What can you do to protect yourself from the price of things going up? As a follow up to our last blog post, we want to give some thought to the topic of inflation protection.
Let’s first say we are not convinced that inflation is in fact an imminent threat. However, the Federal Reserve at its last meeting and press conference outlined a change in strategy that some are calling historic, according to recent reporting from CNBC. In a nutshell, the Fed is now targeting “average inflation of 2%” – which means they would be willing to let the economy grow faster without raising interest rates for some period of time and overshoot the target to get to an average annual percentage. There’s no guarantee the economy will get there anytime soon but this is a significant change in monetary policy.
Here’s another important fact: for investors, inflation expectations are more important than actual inflation. This means the trend is more important than an absolute number. And of course, that is part of the mentality investors should always employ. Like Gretzky said, “skate to where the puck is going to be.”
So the question can be asked, how do we position ourselves for inflation? Looked at from a certain point of view, the act of investing could be considered as an attempt to overcome inflation. As investors, we don’t like lazy money. If our savings are not working for us, we know they’ll be overtaken by the forces of inflation. But there are particular investments that do better in an inflationary environment.
TIPS – Treasury Inflation Protected Securities help eliminate inflation risk to your portfolio as the principal is adjusted semiannually for inflation based on the Consumer Price Index – while providing a real rate of return guaranteed by the U.S. Government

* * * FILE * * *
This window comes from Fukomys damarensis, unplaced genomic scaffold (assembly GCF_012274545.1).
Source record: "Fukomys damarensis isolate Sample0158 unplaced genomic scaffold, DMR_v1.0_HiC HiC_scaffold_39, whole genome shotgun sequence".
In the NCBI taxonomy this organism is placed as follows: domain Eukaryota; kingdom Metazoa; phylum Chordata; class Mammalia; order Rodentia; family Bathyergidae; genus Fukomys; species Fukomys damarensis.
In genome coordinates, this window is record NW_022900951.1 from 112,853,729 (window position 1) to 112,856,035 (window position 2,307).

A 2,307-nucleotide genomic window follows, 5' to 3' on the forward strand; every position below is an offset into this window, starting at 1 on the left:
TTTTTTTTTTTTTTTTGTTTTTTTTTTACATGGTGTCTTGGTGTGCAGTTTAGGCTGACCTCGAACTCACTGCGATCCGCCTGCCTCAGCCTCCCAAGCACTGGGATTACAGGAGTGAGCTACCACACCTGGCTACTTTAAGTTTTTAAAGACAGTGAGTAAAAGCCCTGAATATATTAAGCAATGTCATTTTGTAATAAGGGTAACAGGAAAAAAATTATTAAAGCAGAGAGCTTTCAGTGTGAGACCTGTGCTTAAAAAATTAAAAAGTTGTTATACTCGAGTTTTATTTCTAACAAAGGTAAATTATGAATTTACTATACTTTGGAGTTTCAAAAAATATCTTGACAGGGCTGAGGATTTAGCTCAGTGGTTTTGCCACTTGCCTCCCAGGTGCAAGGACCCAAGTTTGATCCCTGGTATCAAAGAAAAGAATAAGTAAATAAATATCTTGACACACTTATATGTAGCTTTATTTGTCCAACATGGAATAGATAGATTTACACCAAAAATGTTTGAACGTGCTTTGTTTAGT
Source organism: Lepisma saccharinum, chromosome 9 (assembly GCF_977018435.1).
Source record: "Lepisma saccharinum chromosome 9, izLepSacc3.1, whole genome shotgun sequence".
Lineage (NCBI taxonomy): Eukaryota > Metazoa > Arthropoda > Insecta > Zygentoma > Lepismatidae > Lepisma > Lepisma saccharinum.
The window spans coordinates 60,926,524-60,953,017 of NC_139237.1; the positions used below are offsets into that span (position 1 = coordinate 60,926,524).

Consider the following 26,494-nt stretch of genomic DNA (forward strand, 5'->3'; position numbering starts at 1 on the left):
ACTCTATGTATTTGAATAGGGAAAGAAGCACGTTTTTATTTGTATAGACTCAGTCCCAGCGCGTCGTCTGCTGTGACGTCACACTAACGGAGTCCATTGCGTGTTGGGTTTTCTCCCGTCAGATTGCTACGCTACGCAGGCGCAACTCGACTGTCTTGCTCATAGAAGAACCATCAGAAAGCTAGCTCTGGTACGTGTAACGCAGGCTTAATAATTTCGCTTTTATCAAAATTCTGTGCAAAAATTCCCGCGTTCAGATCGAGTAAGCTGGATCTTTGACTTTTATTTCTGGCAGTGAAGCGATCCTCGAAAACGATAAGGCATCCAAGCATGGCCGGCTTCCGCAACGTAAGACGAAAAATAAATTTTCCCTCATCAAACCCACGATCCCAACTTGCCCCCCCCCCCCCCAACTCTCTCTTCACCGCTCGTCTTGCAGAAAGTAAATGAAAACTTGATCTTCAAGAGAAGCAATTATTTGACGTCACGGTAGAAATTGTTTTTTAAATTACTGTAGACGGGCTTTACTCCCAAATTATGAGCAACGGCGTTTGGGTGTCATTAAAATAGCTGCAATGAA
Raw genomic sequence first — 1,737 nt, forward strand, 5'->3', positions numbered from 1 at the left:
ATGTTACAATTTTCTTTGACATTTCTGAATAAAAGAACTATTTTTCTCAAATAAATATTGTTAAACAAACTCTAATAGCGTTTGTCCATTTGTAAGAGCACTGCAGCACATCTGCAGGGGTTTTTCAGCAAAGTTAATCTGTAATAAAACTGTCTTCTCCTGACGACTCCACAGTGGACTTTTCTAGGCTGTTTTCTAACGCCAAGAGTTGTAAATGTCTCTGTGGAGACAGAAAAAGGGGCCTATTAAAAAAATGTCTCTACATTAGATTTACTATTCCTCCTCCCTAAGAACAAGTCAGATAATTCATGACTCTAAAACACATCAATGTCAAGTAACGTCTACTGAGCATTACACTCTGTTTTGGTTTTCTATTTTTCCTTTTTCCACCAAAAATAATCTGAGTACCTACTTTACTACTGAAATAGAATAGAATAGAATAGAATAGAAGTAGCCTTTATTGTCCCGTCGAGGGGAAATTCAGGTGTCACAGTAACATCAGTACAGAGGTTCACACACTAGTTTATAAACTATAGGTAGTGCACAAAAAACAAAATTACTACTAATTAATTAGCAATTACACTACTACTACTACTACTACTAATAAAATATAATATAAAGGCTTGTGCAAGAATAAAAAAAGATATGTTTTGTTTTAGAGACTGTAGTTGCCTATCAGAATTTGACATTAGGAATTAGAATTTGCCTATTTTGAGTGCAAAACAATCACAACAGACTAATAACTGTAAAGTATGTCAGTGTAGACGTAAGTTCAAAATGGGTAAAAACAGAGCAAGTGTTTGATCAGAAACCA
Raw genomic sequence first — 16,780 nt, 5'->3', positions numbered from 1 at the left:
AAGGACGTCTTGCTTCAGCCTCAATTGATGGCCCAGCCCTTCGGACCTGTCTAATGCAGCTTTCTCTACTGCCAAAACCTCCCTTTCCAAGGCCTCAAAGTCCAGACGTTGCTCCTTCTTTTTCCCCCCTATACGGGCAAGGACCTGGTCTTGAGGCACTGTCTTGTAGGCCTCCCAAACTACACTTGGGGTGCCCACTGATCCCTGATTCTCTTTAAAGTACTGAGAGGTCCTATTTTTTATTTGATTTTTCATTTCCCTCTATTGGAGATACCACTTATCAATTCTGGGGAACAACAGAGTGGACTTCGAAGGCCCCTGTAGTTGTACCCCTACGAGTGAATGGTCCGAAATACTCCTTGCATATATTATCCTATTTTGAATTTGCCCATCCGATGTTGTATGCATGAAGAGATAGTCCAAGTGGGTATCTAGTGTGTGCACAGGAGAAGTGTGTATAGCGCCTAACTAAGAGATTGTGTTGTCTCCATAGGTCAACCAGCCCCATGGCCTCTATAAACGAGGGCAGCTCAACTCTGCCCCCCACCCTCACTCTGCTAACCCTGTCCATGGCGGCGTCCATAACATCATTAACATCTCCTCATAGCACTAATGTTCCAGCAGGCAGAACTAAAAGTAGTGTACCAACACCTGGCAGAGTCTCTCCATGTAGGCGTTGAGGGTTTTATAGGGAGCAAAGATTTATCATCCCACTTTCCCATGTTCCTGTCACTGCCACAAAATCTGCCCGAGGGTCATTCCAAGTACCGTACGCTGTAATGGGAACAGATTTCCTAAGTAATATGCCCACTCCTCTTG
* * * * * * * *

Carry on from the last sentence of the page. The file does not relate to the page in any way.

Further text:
Commodities – a key component of the hard assets category of investments, commodities include precious metals like gold and silver, agriculture-related investments, timber and other natural resources. Keep in mind, the fast price swings in commodities and currencies may result in significant volatility in an investor’s holdings depending on the overall allocation.
Real estate – although direct ownership of real estate, like a rental property, is what most often comes to mind, there are a number of ways to get exposure to real estate investments in more liquid forms like listed REITS, real estate investment trusts.*
Foreign stocks – generally speaking, all stocks are a decent inflation hedge because they will often grow faster than inflation, but should we end up in an inflationary environment here in the US, the dollar will typically suffer when compared to other currencies and that becomes a tailwind for foreign stock exposure, according to data from the National Bureau of Economic Research.**
None of these asset classes by themselves provide a silver bullet for an inflationary environment, but as part of a proper asset allocation, the addition of some of these alternatives can provide improved diversification and help with offsetting the negative effects of inflation should they become an increased factor.
*Investing in Real Estate Investment Trusts (REITs) involves special risks such as potential illiquidity and may not be suitable for all investors.
**International investing involves special risks such as currency fluctuation and political instability and may not be suitable for all investors.
There is no guarantee that a diversified portfolio will enhance overall returns or outperform a non-diversified portfolio. Diversification does not protect against market risk.